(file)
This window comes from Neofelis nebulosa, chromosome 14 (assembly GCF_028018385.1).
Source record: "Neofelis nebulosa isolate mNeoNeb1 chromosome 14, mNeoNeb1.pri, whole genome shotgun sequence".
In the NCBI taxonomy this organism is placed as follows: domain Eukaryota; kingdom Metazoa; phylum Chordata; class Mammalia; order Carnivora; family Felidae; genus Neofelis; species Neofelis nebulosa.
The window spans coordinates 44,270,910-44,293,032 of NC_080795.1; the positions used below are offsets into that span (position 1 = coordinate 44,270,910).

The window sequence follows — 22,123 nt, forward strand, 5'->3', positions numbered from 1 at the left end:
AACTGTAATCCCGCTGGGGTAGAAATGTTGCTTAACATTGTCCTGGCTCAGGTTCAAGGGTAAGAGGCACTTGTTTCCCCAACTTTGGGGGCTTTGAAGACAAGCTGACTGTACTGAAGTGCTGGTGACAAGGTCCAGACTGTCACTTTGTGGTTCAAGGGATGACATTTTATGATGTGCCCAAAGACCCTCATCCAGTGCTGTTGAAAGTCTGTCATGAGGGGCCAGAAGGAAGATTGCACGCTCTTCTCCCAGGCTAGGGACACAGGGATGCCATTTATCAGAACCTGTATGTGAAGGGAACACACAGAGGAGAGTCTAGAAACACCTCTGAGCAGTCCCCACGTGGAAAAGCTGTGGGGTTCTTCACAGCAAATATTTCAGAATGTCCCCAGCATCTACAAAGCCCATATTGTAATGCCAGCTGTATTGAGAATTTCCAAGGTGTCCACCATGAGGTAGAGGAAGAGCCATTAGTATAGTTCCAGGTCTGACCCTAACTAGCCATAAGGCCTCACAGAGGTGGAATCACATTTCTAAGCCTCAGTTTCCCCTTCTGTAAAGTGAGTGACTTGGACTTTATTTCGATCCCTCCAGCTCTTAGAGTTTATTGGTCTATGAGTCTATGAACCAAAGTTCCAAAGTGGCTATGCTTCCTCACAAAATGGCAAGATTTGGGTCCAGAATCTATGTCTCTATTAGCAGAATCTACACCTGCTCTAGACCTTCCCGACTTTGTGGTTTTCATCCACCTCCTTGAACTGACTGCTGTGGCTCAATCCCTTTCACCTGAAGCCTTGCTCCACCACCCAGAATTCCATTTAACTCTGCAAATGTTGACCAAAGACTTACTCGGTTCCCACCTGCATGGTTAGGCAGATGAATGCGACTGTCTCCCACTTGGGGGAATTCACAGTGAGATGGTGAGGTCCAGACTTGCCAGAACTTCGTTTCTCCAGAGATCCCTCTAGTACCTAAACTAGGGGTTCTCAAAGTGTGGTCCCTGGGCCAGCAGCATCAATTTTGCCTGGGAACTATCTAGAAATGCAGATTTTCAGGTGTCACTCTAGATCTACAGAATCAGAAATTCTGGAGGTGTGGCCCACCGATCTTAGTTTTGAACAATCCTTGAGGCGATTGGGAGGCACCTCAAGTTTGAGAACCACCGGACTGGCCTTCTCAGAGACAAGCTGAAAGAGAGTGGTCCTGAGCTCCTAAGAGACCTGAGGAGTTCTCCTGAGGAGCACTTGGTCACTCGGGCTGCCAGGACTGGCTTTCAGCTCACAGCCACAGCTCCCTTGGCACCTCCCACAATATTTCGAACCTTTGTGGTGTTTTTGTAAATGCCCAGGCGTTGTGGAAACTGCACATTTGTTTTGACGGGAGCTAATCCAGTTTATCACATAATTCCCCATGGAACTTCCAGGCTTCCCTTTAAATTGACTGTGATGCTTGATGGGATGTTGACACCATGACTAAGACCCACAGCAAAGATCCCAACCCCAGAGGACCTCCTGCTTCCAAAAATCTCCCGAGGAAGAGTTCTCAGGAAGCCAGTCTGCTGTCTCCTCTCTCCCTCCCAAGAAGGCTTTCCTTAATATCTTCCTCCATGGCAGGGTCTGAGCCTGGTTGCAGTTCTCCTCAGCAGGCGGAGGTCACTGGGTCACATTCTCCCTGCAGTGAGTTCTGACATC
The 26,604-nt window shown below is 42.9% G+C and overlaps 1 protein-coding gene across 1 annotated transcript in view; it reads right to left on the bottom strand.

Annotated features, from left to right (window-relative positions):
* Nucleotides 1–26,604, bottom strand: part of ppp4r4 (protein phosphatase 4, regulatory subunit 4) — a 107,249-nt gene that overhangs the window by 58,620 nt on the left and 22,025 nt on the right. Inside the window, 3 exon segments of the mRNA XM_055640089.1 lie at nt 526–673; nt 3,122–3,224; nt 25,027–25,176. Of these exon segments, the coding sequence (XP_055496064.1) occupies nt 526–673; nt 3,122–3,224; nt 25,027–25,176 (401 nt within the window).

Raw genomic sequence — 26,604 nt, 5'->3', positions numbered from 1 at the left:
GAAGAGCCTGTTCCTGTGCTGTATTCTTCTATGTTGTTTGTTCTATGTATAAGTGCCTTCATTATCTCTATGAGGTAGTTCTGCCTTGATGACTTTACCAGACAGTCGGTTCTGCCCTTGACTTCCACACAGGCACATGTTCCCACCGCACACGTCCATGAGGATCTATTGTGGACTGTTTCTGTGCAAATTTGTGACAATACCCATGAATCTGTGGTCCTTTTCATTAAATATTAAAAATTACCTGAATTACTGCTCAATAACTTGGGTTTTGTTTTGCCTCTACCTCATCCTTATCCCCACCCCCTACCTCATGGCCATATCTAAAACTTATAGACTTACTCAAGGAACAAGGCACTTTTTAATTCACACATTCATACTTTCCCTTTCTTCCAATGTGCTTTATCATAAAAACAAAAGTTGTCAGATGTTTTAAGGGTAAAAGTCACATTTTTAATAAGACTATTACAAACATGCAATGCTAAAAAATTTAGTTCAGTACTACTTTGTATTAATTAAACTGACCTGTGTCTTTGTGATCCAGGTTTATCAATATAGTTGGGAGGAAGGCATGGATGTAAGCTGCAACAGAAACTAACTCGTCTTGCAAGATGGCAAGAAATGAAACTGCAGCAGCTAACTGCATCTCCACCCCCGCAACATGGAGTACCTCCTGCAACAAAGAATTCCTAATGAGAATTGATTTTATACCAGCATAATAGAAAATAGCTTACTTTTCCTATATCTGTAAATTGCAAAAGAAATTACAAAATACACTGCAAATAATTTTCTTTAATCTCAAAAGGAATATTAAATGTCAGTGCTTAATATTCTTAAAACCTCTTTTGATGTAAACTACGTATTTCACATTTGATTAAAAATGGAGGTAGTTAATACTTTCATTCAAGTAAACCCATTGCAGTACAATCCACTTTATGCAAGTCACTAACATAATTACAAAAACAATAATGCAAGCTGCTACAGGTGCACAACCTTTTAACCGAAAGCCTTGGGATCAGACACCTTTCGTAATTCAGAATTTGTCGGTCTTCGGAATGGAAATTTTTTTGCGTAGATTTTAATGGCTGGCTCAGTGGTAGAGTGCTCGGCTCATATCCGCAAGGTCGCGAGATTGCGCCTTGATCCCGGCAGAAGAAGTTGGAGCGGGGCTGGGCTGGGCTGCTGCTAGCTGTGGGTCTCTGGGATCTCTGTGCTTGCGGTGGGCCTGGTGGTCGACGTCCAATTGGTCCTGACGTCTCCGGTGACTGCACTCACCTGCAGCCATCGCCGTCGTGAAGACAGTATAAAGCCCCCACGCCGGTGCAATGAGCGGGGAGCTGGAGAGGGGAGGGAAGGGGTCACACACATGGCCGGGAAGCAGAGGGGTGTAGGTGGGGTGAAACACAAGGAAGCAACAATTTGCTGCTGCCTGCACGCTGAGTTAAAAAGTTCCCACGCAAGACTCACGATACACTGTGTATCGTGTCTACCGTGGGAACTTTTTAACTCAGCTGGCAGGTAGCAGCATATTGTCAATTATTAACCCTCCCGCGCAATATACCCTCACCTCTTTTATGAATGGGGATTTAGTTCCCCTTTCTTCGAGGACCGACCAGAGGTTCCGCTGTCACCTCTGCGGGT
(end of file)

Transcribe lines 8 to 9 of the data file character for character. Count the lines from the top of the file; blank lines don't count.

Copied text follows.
Annotated features, from left to right (window-relative positions):
* Nucleotides 1–26,604, bottom strand: part of ppp4r4 (protein phosphatase 4, regulatory subunit 4) — a 107,249-nt gene that overhangs the window by 58,620 nt on the left and 22,025 nt on the right. Inside the window, 3 exon segments of the mRNA XM_055640089.1 lie at nt 526–673; nt 3,122–3,224; nt 25,027–25,176. Of these exon segments, the coding sequence (XP_055496064.1) occupies nt 526–673; nt 3,122–3,224; nt 25,027–25,176 (401 nt within the window).